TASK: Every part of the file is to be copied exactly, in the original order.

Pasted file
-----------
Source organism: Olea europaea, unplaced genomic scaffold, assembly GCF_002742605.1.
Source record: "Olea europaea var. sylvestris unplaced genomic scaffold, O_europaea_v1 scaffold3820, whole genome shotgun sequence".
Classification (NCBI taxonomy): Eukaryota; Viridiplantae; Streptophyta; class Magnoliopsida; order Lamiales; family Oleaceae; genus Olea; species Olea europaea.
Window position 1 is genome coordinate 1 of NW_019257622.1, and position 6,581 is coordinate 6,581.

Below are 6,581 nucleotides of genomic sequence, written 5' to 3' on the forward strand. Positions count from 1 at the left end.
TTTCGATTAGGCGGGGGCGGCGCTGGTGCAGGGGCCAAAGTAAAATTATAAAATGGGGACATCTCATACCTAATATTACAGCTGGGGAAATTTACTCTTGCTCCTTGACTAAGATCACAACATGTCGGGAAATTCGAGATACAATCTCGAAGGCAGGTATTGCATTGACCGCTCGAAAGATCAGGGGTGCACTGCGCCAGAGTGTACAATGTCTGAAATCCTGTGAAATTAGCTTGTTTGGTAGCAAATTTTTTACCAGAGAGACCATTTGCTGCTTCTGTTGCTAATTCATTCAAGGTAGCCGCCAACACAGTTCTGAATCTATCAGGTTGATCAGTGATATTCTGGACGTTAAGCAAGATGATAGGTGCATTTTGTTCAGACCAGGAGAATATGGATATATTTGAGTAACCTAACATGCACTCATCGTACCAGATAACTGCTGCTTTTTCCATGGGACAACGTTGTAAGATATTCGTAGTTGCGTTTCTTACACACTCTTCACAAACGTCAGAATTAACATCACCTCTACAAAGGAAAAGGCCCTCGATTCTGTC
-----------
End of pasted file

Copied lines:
Source organism: Olea europaea, unplaced genomic scaffold, assembly GCF_002742605.1.
Source record: "Olea europaea var. sylvestris unplaced genomic scaffold, O_europaea_v1 scaffold3820, whole genome shotgun sequence".
Classification (NCBI taxonomy): Eukaryota; Viridiplantae; Streptophyta; class Magnoliopsida; order Lamiales; family Oleaceae; genus Olea; species Olea europaea.
Window position 1 is genome coordinate 1 of NW_019257622.1, and position 6,581 is coordinate 6,581.

Below are 6,581 nucleotides of genomic sequence, written 5' to 3' on the forward strand. Positions count from 1 at the left end.
TTTCGATTAGGCGGGGGCGGCGCTGGTGCAGGGGCCAAAGTAAAATTATAAAATGGGGACATCTCATACCTAATATTACAGCTGGGGAAATTTACTCTTGCTCCTTGACTAAGATCACAACATGTCGGGAAATTCGAGATACAATCTCGAAGGCAGGTATTGCATTGACCGCTCGAAAGATCAGGGGTGCACTGCGCCAGAGTGTACAATGTCTGAAATCCTGTGAAATTAGCTTGTTTGGTAGCAAATTTTTTACCAGAGAGACCATTTGCTGCTTCTGTTGCTAATTCATTCAAGGTAGCCGCCAACACAGTTCTGAATCTATCAGGTTGATCAGTGATATTCTGGACGTTAAGCAAGATGATAGGTGCATTTTGTTCAGACCAGGAGAATATGGATATATTTGAGTAACCTAACATGCACTCATCGTACCAGATAACTGCTGCTTTTTCCATGGGACAACGTTGTAAGATATTCGTAGTTGCGTTTCTTACACACTCTTCACAAACGTCAGAATTAACATCACCTCTACAAAGGAAAAGGCCCTCGATTCTGTC